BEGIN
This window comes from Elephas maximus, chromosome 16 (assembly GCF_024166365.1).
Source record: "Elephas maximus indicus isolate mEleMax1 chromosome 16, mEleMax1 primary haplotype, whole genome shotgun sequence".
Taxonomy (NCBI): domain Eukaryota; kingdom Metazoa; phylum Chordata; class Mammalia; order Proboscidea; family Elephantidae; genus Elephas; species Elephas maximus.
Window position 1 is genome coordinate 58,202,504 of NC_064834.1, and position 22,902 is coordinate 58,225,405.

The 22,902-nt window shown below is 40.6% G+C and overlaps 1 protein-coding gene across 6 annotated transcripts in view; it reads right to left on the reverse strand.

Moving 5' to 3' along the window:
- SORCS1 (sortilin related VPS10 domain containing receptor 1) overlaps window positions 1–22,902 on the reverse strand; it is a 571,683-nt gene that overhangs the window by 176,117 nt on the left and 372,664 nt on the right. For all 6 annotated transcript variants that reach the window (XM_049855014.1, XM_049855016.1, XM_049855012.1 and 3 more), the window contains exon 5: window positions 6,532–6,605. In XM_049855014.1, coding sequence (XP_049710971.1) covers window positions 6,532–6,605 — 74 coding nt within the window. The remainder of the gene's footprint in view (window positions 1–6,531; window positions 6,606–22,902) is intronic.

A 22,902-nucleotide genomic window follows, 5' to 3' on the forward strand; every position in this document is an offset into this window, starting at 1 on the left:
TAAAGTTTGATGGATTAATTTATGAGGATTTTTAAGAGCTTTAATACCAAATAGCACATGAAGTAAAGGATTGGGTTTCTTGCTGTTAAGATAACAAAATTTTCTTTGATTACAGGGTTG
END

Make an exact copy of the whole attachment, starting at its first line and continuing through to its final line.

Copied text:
This window comes from Elephas maximus, chromosome 16 (assembly GCF_024166365.1).
Source record: "Elephas maximus indicus isolate mEleMax1 chromosome 16, mEleMax1 primary haplotype, whole genome shotgun sequence".
Taxonomy (NCBI): domain Eukaryota; kingdom Metazoa; phylum Chordata; class Mammalia; order Proboscidea; family Elephantidae; genus Elephas; species Elephas maximus.
Window position 1 is genome coordinate 58,202,504 of NC_064834.1, and position 22,902 is coordinate 58,225,405.

The 22,902-nt window shown below is 40.6% G+C and overlaps 1 protein-coding gene across 6 annotated transcripts in view; it reads right to left on the reverse strand.

Moving 5' to 3' along the window:
- SORCS1 (sortilin related VPS10 domain containing receptor 1) overlaps window positions 1–22,902 on the reverse strand; it is a 571,683-nt gene that overhangs the window by 176,117 nt on the left and 372,664 nt on the right. For all 6 annotated transcript variants that reach the window (XM_049855014.1, XM_049855016.1, XM_049855012.1 and 3 more), the window contains exon 5: window positions 6,532–6,605. In XM_049855014.1, coding sequence (XP_049710971.1) covers window positions 6,532–6,605 — 74 coding nt within the window. The remainder of the gene's footprint in view (window positions 1–6,531; window positions 6,606–22,902) is intronic.

A 22,902-nucleotide genomic window follows, 5' to 3' on the forward strand; every position in this document is an offset into this window, starting at 1 on the left:
TAAAGTTTGATGGATTAATTTATGAGGATTTTTAAGAGCTTTAATACCAAATAGCACATGAAGTAAAGGATTGGGTTTCTTGCTGTTAAGATAACAAAATTTTCTTTGATTACAGGGTTG